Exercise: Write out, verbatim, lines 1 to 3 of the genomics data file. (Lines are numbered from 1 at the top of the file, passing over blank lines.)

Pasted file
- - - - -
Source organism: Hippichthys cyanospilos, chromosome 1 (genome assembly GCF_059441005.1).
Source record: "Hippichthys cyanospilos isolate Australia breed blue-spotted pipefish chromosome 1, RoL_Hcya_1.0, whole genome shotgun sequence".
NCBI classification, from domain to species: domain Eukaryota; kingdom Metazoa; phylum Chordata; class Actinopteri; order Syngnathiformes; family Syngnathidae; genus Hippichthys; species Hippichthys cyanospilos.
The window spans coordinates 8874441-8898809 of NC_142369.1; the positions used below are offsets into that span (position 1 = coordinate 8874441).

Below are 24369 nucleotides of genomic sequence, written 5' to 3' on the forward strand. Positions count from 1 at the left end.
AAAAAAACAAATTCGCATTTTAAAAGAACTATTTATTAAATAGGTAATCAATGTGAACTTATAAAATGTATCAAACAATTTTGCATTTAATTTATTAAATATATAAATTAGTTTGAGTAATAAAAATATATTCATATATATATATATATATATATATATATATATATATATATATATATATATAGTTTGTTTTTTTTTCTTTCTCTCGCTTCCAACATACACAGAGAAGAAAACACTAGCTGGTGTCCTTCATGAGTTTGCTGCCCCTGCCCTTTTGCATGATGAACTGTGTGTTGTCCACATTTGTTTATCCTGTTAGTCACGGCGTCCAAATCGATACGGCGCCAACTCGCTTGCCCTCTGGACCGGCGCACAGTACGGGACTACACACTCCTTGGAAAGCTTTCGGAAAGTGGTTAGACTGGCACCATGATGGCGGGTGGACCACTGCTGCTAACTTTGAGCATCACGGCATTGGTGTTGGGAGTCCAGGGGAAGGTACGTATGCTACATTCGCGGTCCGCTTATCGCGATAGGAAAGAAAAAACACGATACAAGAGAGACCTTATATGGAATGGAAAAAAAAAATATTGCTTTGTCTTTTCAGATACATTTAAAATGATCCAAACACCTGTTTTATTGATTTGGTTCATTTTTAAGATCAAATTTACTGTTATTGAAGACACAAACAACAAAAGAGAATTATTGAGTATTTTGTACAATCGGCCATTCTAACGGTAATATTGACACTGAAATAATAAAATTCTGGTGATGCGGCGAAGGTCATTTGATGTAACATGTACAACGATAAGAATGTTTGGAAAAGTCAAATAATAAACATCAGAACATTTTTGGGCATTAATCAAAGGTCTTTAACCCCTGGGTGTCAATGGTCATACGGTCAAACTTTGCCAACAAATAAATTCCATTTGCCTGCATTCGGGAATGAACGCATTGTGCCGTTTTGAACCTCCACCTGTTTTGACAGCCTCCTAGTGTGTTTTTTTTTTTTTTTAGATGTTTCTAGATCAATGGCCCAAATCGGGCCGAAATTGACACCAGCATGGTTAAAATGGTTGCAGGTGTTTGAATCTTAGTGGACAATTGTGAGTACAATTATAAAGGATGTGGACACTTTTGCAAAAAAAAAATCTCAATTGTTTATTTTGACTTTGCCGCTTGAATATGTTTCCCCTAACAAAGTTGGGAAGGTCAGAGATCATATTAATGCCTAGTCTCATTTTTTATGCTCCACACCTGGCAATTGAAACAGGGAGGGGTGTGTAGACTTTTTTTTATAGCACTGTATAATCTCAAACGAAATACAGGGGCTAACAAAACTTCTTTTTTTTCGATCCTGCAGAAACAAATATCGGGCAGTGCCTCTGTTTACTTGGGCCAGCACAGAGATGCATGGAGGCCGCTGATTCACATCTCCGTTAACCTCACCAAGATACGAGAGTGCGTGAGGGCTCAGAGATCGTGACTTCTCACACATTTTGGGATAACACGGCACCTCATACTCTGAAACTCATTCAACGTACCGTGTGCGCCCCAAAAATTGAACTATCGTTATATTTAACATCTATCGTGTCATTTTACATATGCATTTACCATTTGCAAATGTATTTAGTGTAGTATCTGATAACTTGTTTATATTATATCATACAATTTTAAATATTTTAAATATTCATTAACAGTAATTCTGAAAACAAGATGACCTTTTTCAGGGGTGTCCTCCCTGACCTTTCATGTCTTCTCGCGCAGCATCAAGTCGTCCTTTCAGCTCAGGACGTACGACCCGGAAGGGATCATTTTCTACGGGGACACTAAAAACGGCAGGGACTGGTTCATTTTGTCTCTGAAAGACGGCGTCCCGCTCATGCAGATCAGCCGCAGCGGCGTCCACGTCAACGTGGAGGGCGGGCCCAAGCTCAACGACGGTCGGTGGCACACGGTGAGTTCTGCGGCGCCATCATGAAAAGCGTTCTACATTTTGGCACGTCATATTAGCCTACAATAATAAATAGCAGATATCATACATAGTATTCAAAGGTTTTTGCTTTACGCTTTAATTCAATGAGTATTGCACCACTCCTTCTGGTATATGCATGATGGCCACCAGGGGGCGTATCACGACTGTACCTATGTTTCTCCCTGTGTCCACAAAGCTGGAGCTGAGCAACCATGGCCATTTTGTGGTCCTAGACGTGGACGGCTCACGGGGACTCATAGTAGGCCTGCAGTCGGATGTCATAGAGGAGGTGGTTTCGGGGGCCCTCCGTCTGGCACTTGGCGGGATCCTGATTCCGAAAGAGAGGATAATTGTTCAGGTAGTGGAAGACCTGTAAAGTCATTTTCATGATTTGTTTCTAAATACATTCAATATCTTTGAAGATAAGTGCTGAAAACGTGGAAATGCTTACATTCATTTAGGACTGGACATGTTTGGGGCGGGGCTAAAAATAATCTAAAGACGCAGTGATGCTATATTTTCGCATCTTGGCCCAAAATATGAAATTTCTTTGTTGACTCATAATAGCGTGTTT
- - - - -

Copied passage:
Source organism: Hippichthys cyanospilos, chromosome 1 (genome assembly GCF_059441005.1).
Source record: "Hippichthys cyanospilos isolate Australia breed blue-spotted pipefish chromosome 1, RoL_Hcya_1.0, whole genome shotgun sequence".
NCBI classification, from domain to species: domain Eukaryota; kingdom Metazoa; phylum Chordata; class Actinopteri; order Syngnathiformes; family Syngnathidae; genus Hippichthys; species Hippichthys cyanospilos.